This is one reason why there has been such a strong focus on reaching high technology readiness levels (TRLs) in the wave power industry. Not only do prototype sea trials reduce the uncertainty bounds around many CoE inputs (performance, availability, capital expenditure, operational expenditure, and the full scale engineering requirements), but they are a way of learning by doing. There are some cost reductions that can be achieved just by testing at full scale, and learning from the mistakes.

CoE reductions due to tests at low TRLs


However, there is another route for cost reductions: innovation. Development and testing of innovative ideas is more expensive at high TRLs (appending existing designs, or going straight to sea trials) than at low TRLs (starting from scratch). If we are going to consider searching for innovative WEC concepts, it is worth considering the problems particular to working at low TRLs, and how to address them.

Sources of uncertainty at low TRLs


As already discussed, working at low TRLs (numerical modelling and tank testing) is an economically efficient way of conducting an innovative design process. However, the boundaries of uncertainty on estimates of CoE are wide.

Unconscious bias – It is human nature to treat uncertainty in an optimistic manner. It should be expected that at low TRLs, in the absence of evidence otherwise, unconscious (non-blind) bias would result in an overestimation of performance, and an underestimation of costs and engineering requirements.

Non-linearities – Furthermore, any behaviour not yet identified due to limits of investigations at low TRLs, will result in over-optimistic CoE estimations. This is because such behaviours are likely to be non-linear. Non-linearities, like taxes, result in you taking home less than you expected.

Operating principles – If the basic operating principles - the physics of typical dynamic behaviour - are not fully understood, this could result in either an underestimation or an overestimation of performance. Neither case is helpful, as it could lead to the rejection of potentially viable concepts (in the case of performance overestimation, viable concepts could be rejected in favour of the misunderstood concept). An understanding of the basic operating principles is crucial for innovative design. This is particularly the case at low TRLs: it is possible to test a design that 'feels right' with a sea-going prototype, and from the results to know within acceptable uncertainty bounds whether it was a viable device, without any understanding of the operating principles. However, the less risky approach of weighing up alternative concepts at lower TRLs is highly dependant on an understanding of the operating principles.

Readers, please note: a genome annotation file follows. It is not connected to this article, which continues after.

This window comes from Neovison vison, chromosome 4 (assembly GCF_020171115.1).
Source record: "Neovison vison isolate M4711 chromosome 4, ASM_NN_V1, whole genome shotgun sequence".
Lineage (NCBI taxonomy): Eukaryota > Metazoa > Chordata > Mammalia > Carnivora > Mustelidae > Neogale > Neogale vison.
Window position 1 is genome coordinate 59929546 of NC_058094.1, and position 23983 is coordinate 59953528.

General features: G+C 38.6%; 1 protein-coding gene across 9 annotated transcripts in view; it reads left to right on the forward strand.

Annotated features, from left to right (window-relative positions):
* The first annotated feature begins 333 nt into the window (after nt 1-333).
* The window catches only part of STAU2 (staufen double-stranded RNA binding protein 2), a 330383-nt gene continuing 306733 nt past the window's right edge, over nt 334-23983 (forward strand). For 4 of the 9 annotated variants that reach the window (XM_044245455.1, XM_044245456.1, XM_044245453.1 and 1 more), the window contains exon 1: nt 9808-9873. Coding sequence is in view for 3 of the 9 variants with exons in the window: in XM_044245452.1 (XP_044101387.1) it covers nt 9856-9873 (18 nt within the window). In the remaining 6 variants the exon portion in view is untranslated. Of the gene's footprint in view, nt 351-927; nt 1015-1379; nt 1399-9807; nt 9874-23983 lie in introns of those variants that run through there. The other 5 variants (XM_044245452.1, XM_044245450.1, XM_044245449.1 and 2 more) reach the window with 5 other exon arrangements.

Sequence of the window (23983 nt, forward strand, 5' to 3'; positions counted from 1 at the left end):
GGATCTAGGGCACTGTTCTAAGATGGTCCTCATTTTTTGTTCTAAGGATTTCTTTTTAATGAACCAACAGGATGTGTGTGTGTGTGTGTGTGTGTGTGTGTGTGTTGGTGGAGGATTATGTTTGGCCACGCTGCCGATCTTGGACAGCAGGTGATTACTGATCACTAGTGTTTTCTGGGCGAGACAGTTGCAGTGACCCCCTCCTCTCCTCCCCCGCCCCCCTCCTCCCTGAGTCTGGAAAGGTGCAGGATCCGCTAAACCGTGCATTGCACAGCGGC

Addressing uncertainties at low TRLs

Unconscious bias – The problem of unconscious bias can be addressed if one team tests several very different concepts, and is aware of the importance of impartiality. In a research context, this might be an academic institution that has not previously had in-house WEC device development. In an industrial context, this might happen if a larger company were to work in partnership with several device developers simultaneously.

Non-linearities – the problem of potential unseen show-stoppers that only become apparent at higher TRLs can be mitigated by ensuring that several concepts are allowed to progress to higher TRLs. Market forces have already had the impact of supporting concepts that have very different niches in terms of location and operating principle. Genetic diversity makes for a stronger gene pool.

Operating principles – it is vital that anyone working in technology development of WECs understands the operating principles of WECs, particularly if decisions are based on comparisons of data that has high levels of uncertainty (associated with low TRLs). I would recommend this as a worthy topic for debate and research, and plan to contribute to this discussion in the near future.

Performance as a metric – At early stages of development, CoE might not be the best criteria for weighing up alternatives. The uncertainty limits on CoE are wide because it is made up of several inputs which each have wide uncertainty limits. Simpler metrics such as performance to volume ratio, or performance to weight ratio, might be more suitable, as they contain only a sub-set of the uncertainty contained in CoE. Note they also contain only a subset of the information; good performance in a numerical model or tank test does not guarantee good CoE in sea trials. At low TRLs, good relative performance can be a useful proxy for CoE. At higher TRLs, an estimation of CoE is a better metric.




Image credit:
Blogger's own photo of a mural in Bristol, corner of Hillgrove and Jamaica Str. There's a slight possibility it was inspired by Hokusai's Great Wave.